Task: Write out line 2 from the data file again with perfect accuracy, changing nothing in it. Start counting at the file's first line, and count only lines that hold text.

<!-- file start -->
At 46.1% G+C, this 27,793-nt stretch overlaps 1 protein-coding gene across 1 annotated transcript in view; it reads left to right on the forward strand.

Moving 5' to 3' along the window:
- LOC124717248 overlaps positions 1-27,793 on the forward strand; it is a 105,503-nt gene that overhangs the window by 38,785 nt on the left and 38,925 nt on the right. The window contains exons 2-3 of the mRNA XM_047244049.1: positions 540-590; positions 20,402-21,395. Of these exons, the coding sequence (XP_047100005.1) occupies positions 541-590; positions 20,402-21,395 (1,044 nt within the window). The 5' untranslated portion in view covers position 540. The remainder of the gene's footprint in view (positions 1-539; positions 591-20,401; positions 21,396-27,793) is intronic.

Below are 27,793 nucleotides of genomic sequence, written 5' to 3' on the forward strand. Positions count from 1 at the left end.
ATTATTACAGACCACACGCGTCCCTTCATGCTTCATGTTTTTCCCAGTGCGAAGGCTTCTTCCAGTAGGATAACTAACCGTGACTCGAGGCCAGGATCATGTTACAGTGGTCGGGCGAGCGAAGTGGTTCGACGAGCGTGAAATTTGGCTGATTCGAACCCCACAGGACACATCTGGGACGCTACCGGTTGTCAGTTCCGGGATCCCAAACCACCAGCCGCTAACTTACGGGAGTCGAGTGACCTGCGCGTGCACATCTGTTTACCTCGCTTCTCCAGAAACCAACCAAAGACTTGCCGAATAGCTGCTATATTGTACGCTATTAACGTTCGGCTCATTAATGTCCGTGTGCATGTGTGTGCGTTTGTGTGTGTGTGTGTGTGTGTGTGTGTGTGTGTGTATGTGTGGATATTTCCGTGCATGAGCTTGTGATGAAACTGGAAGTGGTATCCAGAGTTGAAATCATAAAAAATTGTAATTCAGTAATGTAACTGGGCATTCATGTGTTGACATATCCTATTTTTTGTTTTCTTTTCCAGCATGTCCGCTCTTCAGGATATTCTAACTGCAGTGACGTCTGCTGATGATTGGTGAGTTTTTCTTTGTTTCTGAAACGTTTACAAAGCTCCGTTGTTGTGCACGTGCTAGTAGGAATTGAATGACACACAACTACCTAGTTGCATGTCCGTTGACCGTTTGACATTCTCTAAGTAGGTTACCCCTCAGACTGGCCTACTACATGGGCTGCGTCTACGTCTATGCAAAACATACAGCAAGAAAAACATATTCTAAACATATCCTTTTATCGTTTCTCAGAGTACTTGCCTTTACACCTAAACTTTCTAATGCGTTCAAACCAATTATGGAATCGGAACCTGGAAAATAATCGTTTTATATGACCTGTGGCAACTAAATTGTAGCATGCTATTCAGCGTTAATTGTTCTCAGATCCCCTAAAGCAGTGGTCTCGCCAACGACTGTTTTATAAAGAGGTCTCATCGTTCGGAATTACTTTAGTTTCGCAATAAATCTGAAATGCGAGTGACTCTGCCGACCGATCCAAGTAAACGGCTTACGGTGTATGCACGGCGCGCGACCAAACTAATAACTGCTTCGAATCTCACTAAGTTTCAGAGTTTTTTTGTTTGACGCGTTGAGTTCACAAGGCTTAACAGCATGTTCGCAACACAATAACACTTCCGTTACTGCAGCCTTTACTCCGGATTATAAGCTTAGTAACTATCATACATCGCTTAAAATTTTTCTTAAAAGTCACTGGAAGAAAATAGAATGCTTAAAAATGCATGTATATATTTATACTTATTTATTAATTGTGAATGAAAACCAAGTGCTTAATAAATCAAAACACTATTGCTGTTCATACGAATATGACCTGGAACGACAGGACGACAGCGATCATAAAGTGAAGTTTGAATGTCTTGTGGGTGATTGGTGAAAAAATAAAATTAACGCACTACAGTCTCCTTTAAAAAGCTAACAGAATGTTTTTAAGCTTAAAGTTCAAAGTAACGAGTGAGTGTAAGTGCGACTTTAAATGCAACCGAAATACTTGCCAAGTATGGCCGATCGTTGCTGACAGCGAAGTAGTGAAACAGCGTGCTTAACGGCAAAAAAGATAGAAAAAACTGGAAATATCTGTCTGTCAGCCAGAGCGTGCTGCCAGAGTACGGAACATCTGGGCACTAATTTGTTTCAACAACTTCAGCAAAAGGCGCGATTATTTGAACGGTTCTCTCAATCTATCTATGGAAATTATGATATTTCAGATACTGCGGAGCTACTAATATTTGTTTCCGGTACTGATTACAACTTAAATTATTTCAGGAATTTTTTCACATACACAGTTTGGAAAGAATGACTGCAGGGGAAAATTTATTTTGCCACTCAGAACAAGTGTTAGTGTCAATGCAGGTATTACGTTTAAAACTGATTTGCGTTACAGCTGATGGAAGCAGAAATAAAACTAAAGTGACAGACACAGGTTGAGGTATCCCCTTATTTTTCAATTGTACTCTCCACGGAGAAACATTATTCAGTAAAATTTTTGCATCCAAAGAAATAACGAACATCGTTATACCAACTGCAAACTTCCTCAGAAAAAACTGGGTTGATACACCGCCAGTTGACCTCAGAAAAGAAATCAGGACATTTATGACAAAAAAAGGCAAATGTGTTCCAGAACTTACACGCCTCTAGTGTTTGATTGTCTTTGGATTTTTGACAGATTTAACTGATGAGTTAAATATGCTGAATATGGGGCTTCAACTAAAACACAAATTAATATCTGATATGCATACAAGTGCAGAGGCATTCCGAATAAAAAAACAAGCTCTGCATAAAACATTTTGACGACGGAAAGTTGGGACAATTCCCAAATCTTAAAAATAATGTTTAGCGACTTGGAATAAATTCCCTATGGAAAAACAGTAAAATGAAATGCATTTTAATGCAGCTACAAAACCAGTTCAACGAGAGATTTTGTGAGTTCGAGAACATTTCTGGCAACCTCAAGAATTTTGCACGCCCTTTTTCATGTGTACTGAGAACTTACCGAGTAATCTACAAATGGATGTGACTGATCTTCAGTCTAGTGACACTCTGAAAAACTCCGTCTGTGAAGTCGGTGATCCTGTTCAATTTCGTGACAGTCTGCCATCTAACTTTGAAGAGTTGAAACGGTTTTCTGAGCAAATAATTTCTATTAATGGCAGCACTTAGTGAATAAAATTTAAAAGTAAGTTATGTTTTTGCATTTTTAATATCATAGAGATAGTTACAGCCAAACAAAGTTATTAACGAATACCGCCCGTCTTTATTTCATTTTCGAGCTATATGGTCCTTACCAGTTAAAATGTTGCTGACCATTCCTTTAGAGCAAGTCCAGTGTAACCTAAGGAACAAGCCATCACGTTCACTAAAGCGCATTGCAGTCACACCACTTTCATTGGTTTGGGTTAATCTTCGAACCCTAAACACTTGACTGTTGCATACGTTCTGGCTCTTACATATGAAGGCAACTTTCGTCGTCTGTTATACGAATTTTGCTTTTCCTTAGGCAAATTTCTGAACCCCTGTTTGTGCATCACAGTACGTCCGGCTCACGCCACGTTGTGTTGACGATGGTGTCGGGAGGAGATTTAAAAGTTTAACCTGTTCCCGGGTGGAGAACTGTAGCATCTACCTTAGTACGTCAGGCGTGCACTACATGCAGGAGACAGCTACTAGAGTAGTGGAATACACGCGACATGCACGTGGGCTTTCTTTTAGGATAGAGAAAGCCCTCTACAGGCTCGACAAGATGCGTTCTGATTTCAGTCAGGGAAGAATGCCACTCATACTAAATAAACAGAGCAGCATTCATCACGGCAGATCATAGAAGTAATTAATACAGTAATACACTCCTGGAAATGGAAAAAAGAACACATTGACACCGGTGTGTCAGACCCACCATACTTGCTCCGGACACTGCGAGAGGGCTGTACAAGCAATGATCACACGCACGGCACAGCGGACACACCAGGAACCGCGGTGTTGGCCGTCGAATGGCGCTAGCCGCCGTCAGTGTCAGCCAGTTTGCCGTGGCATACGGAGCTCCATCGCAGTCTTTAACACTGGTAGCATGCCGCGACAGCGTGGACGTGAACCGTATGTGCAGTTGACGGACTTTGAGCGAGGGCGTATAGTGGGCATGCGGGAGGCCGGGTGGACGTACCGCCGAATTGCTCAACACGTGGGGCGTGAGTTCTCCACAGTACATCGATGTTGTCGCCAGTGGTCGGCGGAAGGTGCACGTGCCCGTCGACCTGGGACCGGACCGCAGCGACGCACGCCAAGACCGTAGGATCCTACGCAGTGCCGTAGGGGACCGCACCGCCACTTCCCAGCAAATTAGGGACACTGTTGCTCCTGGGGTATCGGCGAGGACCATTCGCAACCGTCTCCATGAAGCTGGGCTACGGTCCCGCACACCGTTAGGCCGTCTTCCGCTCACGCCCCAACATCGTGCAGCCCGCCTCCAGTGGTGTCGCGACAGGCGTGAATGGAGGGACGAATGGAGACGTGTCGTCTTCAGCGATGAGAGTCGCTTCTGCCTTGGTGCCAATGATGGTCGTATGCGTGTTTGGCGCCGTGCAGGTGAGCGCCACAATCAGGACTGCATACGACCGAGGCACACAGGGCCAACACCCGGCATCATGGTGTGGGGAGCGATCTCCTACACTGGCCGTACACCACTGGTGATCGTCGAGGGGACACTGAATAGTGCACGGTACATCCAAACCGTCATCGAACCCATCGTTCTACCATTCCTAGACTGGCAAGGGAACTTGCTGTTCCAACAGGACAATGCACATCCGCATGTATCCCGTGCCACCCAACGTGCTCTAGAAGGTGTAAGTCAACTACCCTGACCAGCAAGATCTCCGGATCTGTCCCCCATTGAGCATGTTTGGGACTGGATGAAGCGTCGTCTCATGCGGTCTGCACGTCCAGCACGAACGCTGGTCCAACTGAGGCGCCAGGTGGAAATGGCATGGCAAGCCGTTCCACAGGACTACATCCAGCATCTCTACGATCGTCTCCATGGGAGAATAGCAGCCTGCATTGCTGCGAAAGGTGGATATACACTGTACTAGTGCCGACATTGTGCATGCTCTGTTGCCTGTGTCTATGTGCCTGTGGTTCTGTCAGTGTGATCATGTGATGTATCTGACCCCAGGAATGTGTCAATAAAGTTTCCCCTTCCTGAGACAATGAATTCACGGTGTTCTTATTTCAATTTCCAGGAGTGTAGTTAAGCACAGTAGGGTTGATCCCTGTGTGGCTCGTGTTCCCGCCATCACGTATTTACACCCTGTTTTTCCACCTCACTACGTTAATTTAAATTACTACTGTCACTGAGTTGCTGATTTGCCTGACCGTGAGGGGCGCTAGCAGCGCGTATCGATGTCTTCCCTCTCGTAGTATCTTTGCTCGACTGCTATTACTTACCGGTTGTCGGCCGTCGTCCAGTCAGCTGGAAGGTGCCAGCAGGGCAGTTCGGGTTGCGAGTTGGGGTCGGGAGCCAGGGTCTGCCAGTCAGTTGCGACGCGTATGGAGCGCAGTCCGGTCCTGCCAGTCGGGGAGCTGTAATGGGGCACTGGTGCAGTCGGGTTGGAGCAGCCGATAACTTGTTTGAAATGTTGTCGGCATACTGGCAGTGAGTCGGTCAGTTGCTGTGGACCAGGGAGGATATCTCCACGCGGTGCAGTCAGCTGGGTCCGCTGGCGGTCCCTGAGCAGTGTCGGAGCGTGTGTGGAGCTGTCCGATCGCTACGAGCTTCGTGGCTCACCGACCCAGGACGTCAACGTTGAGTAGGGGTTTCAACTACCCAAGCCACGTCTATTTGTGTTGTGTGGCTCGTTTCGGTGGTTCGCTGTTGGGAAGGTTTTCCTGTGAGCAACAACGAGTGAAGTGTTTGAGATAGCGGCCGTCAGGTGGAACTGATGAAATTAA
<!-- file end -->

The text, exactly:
Moving 5' to 3' along the window: